Subcommittee chairwoman Barbara Mikulski managed the bill on the Senate floor, making several comments about NASA during the two different periods during which the bill was considered. Speaking of the House appropriators’ decision not to fully fund the request for the exploration program pending the Augustine report, she said:
“This bill also funds our space program: $18.7 billion for NASA. In the space program, we don’t agree with the House strategy; we agree with the White House strategy. The House strategy includes $500 million for the NASA exploration program. We believe we need to meet our obligations to fully fund the space shuttle and the space station. For the space shuttle, we need to make sure we keep our astronauts safe and our space station is able to continue the work we have begun. We also need to invest in the next generation of space vehicles at $3.6 billion. It is very important we meet our obligations, our international obligations, as well as our obligations to our astronauts and to our Earth-bound scientists. However, if you meet those scientists, they are not bound by Earth very much. They are continually breaking barriers. We know the House withheld money while waiting for the Augustine report. Well, we have the Augustine report. We know where the President wants to go. We know what the key advisers in the astronaut community have recommended to us – the gallant leaders from the past, such as Buzz Aldrin and John Glenn, to the most contemporary right now.”
Senator Robert Bennett (R-UT) also commented on the Augustine report:
“NASA is at a very difficult crossroads right now in determining the future of human space flight, and I would like to talk about that. NASA is in the process of deciding where to put its full support and funds – whether it should be behind the current Constellation Program or whether it should change course and go in another direction. The Augustine Commission has announced some recommendations and described them both but leaves it up to NASA to make the decision as to where it will go. I am very concerned NASA will agree with those recommendations that will relate to access to the International Space Station and will affect low-Earth orbit in these difficult budgetary times. We have just finished the space station. So the time comes now to decide how to use it to its greatest advantage. The space station was built with the shuttle program, and it has always will be retired next year. After that happens, we will be relying upon Russia to get our astronauts into space. The original plan was that once the shuttle was retired, the next vehicle to get us into space would be the Ares I. That is the pivotal point where the decision has to be made: Shall we go ahead with Ares I? I am very concerned that NASA may want to divert precious resources from the Ares I program in the hope that the commercial space industry can fill the void. Well, it is disconcerting to me because we have a successful track record of the Ares program but a less than desirable record of the commercial space industry. We have invested over 4 years and $6 billion in the Ares I and Orion programs, and it is on track.”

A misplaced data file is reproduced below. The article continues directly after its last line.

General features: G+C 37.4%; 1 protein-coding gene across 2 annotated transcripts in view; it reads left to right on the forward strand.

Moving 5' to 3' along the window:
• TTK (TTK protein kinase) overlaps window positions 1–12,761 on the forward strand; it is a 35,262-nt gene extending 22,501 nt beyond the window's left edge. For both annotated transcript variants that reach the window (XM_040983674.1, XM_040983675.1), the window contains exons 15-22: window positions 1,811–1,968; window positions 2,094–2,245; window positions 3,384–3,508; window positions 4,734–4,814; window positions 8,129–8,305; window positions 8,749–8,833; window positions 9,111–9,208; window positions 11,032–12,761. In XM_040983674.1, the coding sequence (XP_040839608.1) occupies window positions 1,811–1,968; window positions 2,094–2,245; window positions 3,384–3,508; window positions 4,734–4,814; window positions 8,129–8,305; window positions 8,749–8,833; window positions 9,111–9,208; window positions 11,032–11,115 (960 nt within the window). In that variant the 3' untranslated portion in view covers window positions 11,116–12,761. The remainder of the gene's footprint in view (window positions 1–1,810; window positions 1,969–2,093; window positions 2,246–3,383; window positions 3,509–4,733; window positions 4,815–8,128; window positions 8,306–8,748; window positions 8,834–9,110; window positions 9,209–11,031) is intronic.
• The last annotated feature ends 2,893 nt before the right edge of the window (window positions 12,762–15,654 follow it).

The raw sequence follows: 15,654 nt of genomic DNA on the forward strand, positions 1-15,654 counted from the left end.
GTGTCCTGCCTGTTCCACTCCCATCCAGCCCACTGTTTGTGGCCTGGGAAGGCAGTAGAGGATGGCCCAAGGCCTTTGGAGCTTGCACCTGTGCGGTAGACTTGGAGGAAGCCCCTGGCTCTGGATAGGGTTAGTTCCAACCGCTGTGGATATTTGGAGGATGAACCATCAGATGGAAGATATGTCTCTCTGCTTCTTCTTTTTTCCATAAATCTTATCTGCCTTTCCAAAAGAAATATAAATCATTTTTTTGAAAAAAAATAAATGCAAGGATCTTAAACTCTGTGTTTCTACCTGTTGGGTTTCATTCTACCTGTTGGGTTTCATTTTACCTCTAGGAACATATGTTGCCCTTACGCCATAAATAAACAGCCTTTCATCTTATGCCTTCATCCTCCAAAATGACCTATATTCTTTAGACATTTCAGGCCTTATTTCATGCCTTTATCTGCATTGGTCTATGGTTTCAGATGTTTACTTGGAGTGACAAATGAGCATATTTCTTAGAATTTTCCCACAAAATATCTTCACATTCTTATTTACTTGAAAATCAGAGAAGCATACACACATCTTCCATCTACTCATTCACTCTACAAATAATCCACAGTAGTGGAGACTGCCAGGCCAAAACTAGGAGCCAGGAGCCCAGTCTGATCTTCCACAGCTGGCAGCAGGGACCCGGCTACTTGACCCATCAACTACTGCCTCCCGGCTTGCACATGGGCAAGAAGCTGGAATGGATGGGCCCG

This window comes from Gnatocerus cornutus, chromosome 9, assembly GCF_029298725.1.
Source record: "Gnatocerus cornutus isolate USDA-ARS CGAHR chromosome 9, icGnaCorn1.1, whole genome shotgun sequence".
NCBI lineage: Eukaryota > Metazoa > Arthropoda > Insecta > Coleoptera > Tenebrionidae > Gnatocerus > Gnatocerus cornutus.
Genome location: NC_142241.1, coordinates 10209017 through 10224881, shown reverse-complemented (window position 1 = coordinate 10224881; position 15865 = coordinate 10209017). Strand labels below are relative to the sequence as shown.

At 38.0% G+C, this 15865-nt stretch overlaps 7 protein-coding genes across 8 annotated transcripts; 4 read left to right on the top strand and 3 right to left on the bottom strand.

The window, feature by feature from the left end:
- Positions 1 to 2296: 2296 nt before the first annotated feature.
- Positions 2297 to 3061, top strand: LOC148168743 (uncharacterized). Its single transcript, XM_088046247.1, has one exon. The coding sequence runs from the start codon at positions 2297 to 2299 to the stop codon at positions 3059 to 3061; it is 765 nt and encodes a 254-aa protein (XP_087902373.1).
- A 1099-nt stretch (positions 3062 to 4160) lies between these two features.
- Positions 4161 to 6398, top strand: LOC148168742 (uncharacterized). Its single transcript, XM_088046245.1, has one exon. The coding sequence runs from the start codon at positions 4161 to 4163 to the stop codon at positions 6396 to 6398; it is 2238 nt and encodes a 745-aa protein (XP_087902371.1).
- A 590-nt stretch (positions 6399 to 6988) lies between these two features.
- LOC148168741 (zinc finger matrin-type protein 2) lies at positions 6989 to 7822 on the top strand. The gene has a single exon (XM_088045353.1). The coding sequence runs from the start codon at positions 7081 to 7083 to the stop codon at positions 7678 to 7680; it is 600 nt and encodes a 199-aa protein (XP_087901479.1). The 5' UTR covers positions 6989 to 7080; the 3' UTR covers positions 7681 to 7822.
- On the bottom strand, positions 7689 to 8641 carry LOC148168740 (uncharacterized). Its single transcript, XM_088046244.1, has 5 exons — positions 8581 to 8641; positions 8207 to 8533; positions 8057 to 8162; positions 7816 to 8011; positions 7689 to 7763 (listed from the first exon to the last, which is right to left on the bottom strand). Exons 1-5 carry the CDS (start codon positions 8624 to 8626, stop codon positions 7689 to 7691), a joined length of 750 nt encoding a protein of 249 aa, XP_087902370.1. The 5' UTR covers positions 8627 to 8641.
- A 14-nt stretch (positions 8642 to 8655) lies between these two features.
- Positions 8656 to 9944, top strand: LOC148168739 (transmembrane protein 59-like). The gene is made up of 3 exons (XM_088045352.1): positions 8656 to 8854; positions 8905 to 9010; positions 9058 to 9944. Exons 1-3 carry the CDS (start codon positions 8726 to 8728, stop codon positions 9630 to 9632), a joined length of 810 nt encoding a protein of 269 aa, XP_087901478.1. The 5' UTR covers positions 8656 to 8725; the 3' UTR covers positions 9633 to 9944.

In later extensive remarks, Mikulski again spoke of the Augustine report, and the reasons for space exploration:
“We have the Augustine report, on which there has been a hearing, and our bill, the CJS [Commerce, Justice, Science] bill, we fully fund the reliable [space] transportation system that would be developed by our government. If the President were to change that, that would be a new direction and a new appropriation on which there would be tremendous debate and discussion.”
She later said:
“But I only want to reiterate how, when we work together, it is bipartisan, it is in the interests of our country, it is about the stars and the galaxies and the planets, but it is also about developing that new technology that creates the new jobs.”
Another senator who is keenly interested in NASA, Bill Nelson (D-FL), reviewed the current and last administrations, saying: